be the reason why Jesus said in Matthew 19:24 that
it was very difficult for a rich man to go to

     C. Why do you think Paul is writing to the
Corinthians about
“waging war?” What can we learn by reading
“between the lines”
here? (There is certainly some conflict in
the Corinthian
church. Whether this is a criticism
of Paul that he is using
improper tactics, or whether others are using
the “weapons of
the world” to attack Paul is not clear to
me. What is clear
is that Paul suggests that we should use spiritual
instead of the weapons of the world to address
the problems in
our lives.)

     D. Verse 5 is very interesting. Should we follow
example of “demolishing arguments and every
pretension that
sets itself up against the knowledge of God?”

          1. How would
you “demolish arguments … against the
knowledge of
God? How would you do this using spiritual
weapons as opposed
to weapons of the world?

          2. How would
you “demolish … every pretension …
against the
knowledge of God?”

a. Do you have “pretensions” in your life that
interfere with others learning about God?

          3. Notice that
Paul says that he wants to “take captive
every thought
to make it obedient to Christ.” Is that a
goal in your

a. What methods, what spiritual weapons would you
use to “take captive every thought?”

b. What kind of activity in your life prevents or
inhibits you from taking captive every thought?

(1) How is your television or your VCR involved
in this effort?

(a) How important is your remote control
to your salvation?


     A. Read 2 Corinthians 10:7-11. Paul tells the
Corinthians that
they are “looking only on the surface of things.”
When it
comes to deciding what is truth, what does
it mean to “look
only at the surface of things?” (We give a
great deal of
regard to how a person appears. The attack
on Paul (v.10) was
that he did not have an impressive presence
or an impressive
delivery with his sermons.)

          1. If Paul’s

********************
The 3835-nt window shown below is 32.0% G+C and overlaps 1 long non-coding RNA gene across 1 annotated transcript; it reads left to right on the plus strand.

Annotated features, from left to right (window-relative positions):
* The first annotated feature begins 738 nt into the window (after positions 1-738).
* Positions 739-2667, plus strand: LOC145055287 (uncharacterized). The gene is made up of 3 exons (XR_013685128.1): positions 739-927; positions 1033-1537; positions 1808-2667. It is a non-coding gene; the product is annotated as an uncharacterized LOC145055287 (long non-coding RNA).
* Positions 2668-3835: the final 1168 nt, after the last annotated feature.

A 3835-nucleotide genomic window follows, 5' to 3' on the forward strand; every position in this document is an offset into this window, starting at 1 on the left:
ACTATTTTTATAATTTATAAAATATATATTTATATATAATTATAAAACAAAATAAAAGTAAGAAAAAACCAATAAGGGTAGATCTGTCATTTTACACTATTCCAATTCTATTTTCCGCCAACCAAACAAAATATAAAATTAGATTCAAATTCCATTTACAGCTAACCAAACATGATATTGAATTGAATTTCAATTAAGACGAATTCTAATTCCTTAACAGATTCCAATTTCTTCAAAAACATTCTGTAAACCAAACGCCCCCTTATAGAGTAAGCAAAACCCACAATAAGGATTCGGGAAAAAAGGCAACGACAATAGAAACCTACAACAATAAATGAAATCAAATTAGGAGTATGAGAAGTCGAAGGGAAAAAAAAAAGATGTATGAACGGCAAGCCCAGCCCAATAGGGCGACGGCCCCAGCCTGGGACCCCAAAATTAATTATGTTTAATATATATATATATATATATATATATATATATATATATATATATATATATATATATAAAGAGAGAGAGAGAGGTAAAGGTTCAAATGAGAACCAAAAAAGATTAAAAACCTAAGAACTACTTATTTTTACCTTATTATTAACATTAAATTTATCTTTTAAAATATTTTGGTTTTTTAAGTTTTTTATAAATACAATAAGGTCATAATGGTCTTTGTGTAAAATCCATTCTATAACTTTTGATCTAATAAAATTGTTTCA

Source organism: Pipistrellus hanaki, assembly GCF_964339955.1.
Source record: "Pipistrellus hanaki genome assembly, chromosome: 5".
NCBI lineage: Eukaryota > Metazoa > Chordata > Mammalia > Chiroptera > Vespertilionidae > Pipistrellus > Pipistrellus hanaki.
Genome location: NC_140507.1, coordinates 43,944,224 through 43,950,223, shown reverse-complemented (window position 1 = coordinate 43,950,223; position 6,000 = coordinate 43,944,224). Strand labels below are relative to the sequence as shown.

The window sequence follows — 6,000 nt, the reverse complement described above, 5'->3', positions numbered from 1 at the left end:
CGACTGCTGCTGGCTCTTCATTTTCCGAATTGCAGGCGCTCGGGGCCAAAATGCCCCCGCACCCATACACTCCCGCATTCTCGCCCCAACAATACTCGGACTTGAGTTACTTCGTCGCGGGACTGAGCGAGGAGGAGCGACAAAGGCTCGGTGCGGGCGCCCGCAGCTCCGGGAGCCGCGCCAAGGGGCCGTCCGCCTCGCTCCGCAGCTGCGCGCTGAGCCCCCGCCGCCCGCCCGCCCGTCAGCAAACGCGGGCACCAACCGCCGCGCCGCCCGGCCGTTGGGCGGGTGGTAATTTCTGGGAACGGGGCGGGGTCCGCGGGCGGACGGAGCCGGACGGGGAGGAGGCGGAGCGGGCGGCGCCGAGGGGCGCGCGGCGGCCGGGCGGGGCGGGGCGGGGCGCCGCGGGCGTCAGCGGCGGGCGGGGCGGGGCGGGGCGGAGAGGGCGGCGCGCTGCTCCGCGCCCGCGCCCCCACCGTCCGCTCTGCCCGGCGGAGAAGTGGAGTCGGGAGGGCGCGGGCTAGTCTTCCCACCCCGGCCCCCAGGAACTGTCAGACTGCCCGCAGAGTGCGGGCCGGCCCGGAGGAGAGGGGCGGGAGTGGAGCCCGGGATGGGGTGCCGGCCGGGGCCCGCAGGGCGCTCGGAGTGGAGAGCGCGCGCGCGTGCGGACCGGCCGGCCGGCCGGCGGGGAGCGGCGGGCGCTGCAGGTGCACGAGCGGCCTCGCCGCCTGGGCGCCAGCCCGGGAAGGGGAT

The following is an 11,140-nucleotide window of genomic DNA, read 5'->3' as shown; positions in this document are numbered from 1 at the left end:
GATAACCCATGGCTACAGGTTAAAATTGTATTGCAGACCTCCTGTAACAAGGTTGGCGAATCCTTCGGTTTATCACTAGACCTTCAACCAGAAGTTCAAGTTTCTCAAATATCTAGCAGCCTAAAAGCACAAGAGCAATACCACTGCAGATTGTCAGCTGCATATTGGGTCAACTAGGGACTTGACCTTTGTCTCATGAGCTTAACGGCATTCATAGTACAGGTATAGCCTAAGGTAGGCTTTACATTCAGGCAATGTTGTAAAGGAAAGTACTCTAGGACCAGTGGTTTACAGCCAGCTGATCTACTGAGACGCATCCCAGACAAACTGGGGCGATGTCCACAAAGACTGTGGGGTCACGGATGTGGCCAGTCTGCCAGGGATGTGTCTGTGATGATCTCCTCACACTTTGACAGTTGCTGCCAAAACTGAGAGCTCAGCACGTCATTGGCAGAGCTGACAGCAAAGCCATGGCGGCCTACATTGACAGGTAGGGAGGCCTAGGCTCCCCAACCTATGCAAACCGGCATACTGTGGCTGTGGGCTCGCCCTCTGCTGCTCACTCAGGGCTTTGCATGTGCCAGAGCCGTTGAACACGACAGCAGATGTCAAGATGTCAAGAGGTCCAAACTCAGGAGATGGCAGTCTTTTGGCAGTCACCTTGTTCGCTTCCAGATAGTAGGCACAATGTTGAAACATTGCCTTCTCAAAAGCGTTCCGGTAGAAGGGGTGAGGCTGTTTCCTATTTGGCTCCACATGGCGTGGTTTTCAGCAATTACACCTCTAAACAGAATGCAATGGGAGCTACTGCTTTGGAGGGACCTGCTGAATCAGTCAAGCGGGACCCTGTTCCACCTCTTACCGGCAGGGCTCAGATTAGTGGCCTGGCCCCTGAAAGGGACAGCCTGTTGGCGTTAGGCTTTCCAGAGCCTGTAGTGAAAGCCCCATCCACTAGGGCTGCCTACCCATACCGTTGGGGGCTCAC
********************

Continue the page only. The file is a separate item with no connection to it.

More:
speech and appearance are not impressive,
how can he say
(v.11) that they are as good as his
impressive letters?
(Paul is directing the Corinthians to
the underlying
message — which is the same whether he is
writing or speaking.)

          2. What can we
do to focus on the content of a sermon
rather than
the looks and speaking talents of our

          3. Should our
pastors take Paul’s advice to mean that
appearance and
speaking ability are not important? (No!
We are out to
reach the unconverted: people who judge
based on ability
and appearance. A pastor should strive
to make both
the “packaging” and the “content” of the
sermon the very
best. On the other hand, the converted
should realize
that it is the message that is important.)

     B. In verse 7 Paul says that when we get into
disputes in the
church, we should consider that other members
of the church
“belong to Christ” just as much as we do.
Is that our first
impulse: to believe that the other person
is just as converted
as us?

1. Or are we
more likely to attack the sincerity of the
religious beliefs
of our opponents?

          2. How would
controversies in the church be different if
each side started
out with the presumption (rebuttable,
of course) that
both sides were earnestly seeking to
follow God’s

     C. Read 2 Corinthians 10:12, 17-18. How could
we (v.12)
measure ourselves by ourselves? Can you give
me an example of

          1. What effect
does measuring ourselves by ourselves and
comparing ourselves
with ourselves have on our pride?
(This is the
center of the problem. If we compare
ourselves with
our fellow church members (especially if
we are looking
on the surface) we may decide that we are
really pretty
good. That results in boasting about what
we have done.
Instead, Paul suggests that we make our
Lord our point
of reference. We should ask, “How we
measure up to
His perfect standard?”)

a. When anything is done to advance the gospel, is
it because of our ability or the blessing of the

(1) If you are tempted to say, “our ability,”
who gave you your talents?

     D. What will you do this week to increase your
arsenal of
“spiritual weapons” and impose a unilateral
arms control on
your “worldly weapons?”

III. NEXT WEEK: “Engaged in Ministry.” Study 2 Corinthians 11:1-33! who gave you your talents?

     D. What will you do this week to increase your
arsenal of
“spiritual weapons” and impose a unilateral
arms control on
your “worldly weapons?”

III. NEXT WEEK: “Engaged in Ministry.” Study 2 Corinthians 11:1-33!